A self-proclaimed ‘useless kid’ who wasn’t great at studies, and underwent a series of rejections while applying for internships. Had to borrow Rs 10,000 from his dad to help him expand his business and also pull up new ventures. This was Raj Shamani at 16. Today, at 23, he is worth US$ 10 million, and inspires millennials everyday.
Entrepreneur Raj Shamani may be the founder of Shamani Industries, which manufactures and contracts a range of kitchen care and laundry detergents, but he is more of a brand unto himself. At 23, he is the youngest Indian to have spoken at the United Nations Assembly in Vienna, and has given TEDx Talks and keynote speeches the world over. Shamani talks about entrepreneurial journeys and business successes and failures, and his Instagram is rich with conversations with and content for millennials who want to work for themselves. An extension is his podcast Figuring Out, which is a deeper insight into many different aspects of starting your own venture.
Many would argue that he is too young to be dispensing words of wisdom but there are his more than 300K followers on Instagram who would disagree. Indore-based, Shamani comes from a humble background, and started thinking of how he could make it big from the age of 16. “We were not financially abundant. My father was making about Rs 45,000 a month for a family of 12 people, and that wasn’t a lot. I wanted to start early to make money so that my family could live a financially abundant life. I wanted to give them a lifestyle where they didn’t have to sacrifice their wants. Plus, I wasn’t great academically.I had no choice but to take up entrepreneurship, start something of my own, and get money home,” says Shamani. Self-admittedly, all Shamani knew was how to sell and build a network. So that’s what he did.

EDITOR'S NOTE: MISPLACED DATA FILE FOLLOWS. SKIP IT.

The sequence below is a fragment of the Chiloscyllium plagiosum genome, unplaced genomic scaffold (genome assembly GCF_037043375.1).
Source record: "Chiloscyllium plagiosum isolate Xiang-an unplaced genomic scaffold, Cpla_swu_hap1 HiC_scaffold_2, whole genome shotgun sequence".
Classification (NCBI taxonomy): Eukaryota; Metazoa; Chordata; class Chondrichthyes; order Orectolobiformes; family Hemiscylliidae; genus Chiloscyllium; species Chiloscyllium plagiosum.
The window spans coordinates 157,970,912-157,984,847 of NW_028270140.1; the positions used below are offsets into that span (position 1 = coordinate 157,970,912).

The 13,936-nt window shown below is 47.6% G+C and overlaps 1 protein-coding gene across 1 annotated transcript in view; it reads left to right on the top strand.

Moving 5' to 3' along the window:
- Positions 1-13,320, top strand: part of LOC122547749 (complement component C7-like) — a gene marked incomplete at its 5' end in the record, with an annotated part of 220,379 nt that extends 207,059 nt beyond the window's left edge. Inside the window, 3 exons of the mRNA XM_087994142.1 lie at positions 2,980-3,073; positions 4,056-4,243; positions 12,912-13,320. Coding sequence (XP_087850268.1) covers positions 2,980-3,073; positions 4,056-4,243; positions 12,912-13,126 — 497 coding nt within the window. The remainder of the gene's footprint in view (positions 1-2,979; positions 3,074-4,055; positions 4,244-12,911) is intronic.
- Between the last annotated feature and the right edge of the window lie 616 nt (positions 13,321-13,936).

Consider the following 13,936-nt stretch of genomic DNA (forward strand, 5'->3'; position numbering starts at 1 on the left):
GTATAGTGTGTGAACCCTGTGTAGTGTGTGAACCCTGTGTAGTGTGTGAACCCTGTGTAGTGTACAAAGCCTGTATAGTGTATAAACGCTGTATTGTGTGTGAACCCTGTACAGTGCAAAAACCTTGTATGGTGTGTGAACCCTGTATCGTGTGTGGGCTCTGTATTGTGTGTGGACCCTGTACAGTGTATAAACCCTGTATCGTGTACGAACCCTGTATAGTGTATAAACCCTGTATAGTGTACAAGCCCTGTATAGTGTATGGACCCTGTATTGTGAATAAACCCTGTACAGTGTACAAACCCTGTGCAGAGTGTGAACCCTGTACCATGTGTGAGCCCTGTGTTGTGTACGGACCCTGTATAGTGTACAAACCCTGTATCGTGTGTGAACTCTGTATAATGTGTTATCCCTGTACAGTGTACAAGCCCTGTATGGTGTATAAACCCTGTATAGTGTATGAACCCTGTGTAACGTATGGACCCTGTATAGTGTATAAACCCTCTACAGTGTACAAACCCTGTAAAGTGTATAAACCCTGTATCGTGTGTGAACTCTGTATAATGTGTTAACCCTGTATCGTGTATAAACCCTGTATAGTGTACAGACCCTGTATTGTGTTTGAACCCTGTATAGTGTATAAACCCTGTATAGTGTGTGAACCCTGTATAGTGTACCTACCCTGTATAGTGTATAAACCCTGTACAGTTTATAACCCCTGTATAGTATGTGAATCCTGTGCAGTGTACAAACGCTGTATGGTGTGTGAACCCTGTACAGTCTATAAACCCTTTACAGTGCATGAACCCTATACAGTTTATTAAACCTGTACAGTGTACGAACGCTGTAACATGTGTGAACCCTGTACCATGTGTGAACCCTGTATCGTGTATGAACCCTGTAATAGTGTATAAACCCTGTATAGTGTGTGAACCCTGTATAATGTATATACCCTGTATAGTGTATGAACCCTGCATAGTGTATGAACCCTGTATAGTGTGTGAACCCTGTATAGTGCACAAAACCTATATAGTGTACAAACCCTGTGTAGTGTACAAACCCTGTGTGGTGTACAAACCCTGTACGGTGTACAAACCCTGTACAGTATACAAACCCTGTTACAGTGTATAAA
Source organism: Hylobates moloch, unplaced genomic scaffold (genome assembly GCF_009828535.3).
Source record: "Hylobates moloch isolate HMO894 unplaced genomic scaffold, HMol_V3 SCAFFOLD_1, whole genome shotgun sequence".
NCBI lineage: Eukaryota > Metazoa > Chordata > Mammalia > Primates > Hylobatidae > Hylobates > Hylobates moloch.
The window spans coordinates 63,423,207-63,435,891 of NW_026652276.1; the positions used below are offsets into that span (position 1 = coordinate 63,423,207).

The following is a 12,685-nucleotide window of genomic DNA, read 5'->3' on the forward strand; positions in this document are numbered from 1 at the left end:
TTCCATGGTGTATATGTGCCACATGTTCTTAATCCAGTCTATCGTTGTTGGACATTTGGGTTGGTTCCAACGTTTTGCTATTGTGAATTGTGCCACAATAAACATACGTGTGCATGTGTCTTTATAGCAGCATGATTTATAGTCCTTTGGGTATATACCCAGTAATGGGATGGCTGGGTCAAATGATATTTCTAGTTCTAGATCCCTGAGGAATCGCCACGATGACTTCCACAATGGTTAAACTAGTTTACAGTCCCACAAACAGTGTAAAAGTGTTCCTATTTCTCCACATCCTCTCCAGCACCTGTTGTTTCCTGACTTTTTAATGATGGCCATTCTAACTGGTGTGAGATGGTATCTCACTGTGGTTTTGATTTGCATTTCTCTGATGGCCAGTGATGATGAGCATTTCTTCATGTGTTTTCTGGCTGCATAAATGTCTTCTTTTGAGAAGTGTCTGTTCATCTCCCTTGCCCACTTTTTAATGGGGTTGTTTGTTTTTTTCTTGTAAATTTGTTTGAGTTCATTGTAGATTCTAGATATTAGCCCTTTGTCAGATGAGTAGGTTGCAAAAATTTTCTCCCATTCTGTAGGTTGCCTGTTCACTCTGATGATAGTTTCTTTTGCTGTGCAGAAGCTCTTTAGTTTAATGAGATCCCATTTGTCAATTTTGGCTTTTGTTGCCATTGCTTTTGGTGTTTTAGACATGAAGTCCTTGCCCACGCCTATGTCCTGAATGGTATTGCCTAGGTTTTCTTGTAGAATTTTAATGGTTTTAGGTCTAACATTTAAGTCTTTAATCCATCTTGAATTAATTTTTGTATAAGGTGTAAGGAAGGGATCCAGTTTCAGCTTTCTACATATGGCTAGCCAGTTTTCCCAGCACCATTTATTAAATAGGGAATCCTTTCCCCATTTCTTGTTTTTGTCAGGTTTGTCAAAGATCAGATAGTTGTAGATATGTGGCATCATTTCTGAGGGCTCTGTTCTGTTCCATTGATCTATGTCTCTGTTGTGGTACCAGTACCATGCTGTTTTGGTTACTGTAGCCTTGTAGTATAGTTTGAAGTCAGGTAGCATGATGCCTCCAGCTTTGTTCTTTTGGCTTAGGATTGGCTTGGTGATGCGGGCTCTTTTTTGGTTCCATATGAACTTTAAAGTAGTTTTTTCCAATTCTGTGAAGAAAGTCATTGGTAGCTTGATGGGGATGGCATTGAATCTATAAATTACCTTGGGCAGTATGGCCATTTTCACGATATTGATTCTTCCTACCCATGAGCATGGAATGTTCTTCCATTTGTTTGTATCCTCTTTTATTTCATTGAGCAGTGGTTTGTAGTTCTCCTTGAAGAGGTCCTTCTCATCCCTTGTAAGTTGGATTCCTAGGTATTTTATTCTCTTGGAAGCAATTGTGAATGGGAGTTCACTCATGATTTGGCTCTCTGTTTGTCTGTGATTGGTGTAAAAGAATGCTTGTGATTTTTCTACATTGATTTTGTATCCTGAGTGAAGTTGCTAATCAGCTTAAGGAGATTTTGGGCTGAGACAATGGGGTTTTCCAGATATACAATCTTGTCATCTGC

We caught up with Raj Shamani to know more about his roadmap for success.
You are a second-generation entrepreneur who scaled up the family business and started your ventures. What’s the shift in business strategies that a millennial like you adopted and the challenges you encountered?